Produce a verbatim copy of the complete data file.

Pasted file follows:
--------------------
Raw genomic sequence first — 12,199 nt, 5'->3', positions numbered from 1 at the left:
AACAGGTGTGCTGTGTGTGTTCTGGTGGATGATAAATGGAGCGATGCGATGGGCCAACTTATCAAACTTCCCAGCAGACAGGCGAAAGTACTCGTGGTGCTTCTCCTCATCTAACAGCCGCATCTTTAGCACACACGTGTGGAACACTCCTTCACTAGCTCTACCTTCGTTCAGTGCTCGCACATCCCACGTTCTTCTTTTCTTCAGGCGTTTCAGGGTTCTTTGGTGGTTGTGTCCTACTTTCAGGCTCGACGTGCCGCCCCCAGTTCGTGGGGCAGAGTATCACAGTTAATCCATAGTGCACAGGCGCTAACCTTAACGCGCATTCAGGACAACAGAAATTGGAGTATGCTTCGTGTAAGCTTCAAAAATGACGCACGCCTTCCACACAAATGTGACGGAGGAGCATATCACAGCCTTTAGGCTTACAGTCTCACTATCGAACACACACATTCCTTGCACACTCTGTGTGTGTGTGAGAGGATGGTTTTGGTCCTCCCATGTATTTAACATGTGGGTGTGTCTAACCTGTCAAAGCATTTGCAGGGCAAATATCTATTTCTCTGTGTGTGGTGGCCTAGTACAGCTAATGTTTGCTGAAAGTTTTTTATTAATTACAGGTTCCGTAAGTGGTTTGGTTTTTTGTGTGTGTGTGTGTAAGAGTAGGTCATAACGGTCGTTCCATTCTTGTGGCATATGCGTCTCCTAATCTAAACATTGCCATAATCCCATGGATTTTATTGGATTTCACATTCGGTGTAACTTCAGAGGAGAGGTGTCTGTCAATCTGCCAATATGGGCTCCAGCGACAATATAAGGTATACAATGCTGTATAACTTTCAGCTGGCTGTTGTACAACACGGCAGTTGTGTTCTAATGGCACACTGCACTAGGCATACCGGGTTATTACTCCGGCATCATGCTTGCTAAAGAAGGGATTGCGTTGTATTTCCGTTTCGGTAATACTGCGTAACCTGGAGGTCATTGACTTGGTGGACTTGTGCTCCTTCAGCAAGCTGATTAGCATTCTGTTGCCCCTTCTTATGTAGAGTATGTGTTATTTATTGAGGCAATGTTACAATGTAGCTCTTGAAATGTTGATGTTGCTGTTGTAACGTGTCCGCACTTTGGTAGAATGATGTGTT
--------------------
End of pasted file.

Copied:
Raw genomic sequence first — 12,199 nt, 5'->3', positions numbered from 1 at the left:
AACAGGTGTGCTGTGTGTGTTCTGGTGGATGATAAATGGAGCGATGCGATGGGCCAACTTATCAAACTTCCCAGCAGACAGGCGAAAGTACTCGTGGTGCTTCTCCTCATCTAACAGCCGCATCTTTAGCACACACGTGTGGAACACTCCTTCACTAGCTCTACCTTCGTTCAGTGCTCGCACATCCCACGTTCTTCTTTTCTTCAGGCGTTTCAGGGTTCTTTGGTGGTTGTGTCCTACTTTCAGGCTCGACGTGCCGCCCCCAGTTCGTGGGGCAGAGTATCACAGTTAATCCATAGTGCACAGGCGCTAACCTTAACGCGCATTCAGGACAACAGAAATTGGAGTATGCTTCGTGTAAGCTTCAAAAATGACGCACGCCTTCCACACAAATGTGACGGAGGAGCATATCACAGCCTTTAGGCTTACAGTCTCACTATCGAACACACACATTCCTTGCACACTCTGTGTGTGTGTGAGAGGATGGTTTTGGTCCTCCCATGTATTTAACATGTGGGTGTGTCTAACCTGTCAAAGCATTTGCAGGGCAAATATCTATTTCTCTGTGTGTGGTGGCCTAGTACAGCTAATGTTTGCTGAAAGTTTTTTATTAATTACAGGTTCCGTAAGTGGTTTGGTTTTTTGTGTGTGTGTGTGTAAGAGTAGGTCATAACGGTCGTTCCATTCTTGTGGCATATGCGTCTCCTAATCTAAACATTGCCATAATCCCATGGATTTTATTGGATTTCACATTCGGTGTAACTTCAGAGGAGAGGTGTCTGTCAATCTGCCAATATGGGCTCCAGCGACAATATAAGGTATACAATGCTGTATAACTTTCAGCTGGCTGTTGTACAACACGGCAGTTGTGTTCTAATGGCACACTGCACTAGGCATACCGGGTTATTACTCCGGCATCATGCTTGCTAAAGAAGGGATTGCGTTGTATTTCCGTTTCGGTAATACTGCGTAACCTGGAGGTCATTGACTTGGTGGACTTGTGCTCCTTCAGCAAGCTGATTAGCATTCTGTTGCCCCTTCTTATGTAGAGTATGTGTTATTTATTGAGGCAATGTTACAATGTAGCTCTTGAAATGTTGATGTTGCTGTTGTAACGTGTCCGCACTTTGGTAGAATGATGTGTT